BEATRICE, Neb. — It was “factually impossible” for Josh Keadle to kill a fellow Peru State College student, if you believe the timeline of events on the night she disappeared, a defense attorney for Keadle told jurors on Wednesday.
If Keadle was guilty of anything, it was “bad judgment” for leaving Tyler Thomas alone, in the dark, along the icy Missouri River on Dec. 3, 2010, said his attorney Matthew McDonald.
“He may be a jerk, but you can’t convict him for being a jerk,” McDonald said.
McDonald's closing statement differed starkly from that of the lead prosecutor, who said that Keadle lied to and misled investigators because he had something to hide about his role in the disappearance and death of Thomas, a 19-year-old captain of the college dance team from Omaha.
“This is a case of deception,” Doug Warner of the Nebraska Attorney General’s Office said. “The lies have a purpose, and that purpose is to protect him.”
Jurors were expected to begin deliberating by midafternoon after the 2 ½-week trial of Keadle, who is accused of first-degree murder in the death of 19-year-old Thomas, who disappeared on Dec. 3, 2010.
Keadle, now 38 and serving time in prison for an unrelated sexual assault, did not testify in his own defense.
Thomas’ body was never found, but Warner told jurors that circumstantial evidence, and Keadle’s lies, were enough to find him guilty.
During his closing argument, Warner said that Keadle held the “trump card” on what happened to Thomas, but spun a tale of lies in hopes he wouldn’t be convicted.
The prosecutor played recordings of some of Keadle’s statements to authorities, which evolved from not knowing where she went on the night she disappeared to acknowledging that he picked her up on the streets of the Peru State campus and drove her to a boat launch outside of town.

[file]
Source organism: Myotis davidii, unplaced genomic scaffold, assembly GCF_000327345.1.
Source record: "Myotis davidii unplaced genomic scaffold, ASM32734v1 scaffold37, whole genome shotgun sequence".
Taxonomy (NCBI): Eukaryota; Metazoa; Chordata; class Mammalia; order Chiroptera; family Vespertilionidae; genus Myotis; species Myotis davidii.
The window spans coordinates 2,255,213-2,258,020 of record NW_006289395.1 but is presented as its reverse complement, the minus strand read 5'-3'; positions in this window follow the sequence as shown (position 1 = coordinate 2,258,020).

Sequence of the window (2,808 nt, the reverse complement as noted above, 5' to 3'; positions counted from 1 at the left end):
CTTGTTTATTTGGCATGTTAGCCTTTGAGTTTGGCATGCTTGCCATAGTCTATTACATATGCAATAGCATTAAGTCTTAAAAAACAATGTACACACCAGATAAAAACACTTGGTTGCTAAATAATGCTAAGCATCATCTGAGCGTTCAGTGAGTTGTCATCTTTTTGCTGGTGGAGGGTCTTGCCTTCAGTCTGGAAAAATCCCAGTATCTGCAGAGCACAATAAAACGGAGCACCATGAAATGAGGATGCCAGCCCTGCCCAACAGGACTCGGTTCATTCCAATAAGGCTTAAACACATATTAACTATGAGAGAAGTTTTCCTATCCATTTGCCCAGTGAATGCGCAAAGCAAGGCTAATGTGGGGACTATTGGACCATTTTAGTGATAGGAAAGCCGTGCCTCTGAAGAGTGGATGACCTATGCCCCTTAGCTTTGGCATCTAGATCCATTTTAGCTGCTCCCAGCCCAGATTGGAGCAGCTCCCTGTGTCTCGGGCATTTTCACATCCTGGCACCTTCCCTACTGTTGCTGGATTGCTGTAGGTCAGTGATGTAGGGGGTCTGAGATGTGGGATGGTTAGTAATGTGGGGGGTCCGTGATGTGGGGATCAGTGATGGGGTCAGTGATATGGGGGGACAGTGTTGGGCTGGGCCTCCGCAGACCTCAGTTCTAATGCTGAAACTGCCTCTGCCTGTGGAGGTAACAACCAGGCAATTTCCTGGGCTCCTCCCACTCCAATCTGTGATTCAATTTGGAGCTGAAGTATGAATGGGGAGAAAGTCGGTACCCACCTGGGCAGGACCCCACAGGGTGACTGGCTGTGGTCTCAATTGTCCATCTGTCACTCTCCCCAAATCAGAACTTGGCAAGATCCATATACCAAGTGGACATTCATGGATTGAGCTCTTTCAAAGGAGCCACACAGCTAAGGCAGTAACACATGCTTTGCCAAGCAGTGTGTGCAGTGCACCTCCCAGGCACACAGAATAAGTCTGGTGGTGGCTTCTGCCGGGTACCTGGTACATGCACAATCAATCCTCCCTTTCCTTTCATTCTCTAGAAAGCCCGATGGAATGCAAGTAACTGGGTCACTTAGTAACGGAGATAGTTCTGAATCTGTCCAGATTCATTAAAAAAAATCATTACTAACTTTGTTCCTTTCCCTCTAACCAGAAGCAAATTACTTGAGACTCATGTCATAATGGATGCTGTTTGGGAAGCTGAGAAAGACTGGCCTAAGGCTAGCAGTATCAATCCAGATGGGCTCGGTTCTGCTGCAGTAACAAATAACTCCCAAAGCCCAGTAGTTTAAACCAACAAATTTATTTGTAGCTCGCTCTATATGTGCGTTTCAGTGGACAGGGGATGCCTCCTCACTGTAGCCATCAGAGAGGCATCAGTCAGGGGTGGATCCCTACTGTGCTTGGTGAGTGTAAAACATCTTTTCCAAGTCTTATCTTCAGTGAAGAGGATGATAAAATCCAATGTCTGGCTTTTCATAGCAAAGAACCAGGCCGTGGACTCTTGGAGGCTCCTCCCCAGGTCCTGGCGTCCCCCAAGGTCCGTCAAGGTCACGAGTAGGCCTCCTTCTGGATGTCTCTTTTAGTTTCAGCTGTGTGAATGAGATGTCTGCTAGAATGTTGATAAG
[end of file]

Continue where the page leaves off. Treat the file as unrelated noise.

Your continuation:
He said Thomas agreed to perform a sex act in exchange for a ride to Omaha, but that he later changed his mind about giving her a ride. An argument and hand fighting ensued, but Keadle said he drove away after she insisted she’d walk to Omaha herself.
That her body was never found should be considered evidence that a slaying occurred, Warner said.
“The perfect murder is the one where you don’t leave any evidence behind, and the first step is to successfully conceal the body,” the prosecutor said.
But McDonald, a court-appointed attorney with the Nebraska Commission for Public Advocacy, said that it was much more likely that Thomas — who was intoxicated and had fought with her best friend on the night she disappeared — could have accidentally fallen into the icy river, or taken her own life.
McDonald questioned the prosecution's allegation that Keadle had taken Thomas' cellphone and texted several messages about 1:30 a.m. He also doubted that Keadle could have abducted Thomas, commandeered her phone, and driven out and back to the Missouri River, where he allegedly killed her and disposed of her body, in a 22-minute time span.
“The timeline shows that Joshua Keadle couldn’t have done it,” he said.
McDonald added that Keadle had initially lied to investigators because he was “scared” that he’d be held responsible for abandoning Thomas at the boat dock. He called a jailhouse informant who testified that Keadle had confessed to a slaying a “meth head” whose motivation for coming forward was suspect.
Warner, the lead prosecutor, urged jurors to ignore the “diversion tactics” of Keadle’s lawyers and “keep your eyes on the ball.”
“Whatever happened at the river didn’t turn out as Mr. Keadle wanted, and he had to silence her,” Warner said, in asking for a guilty verdict.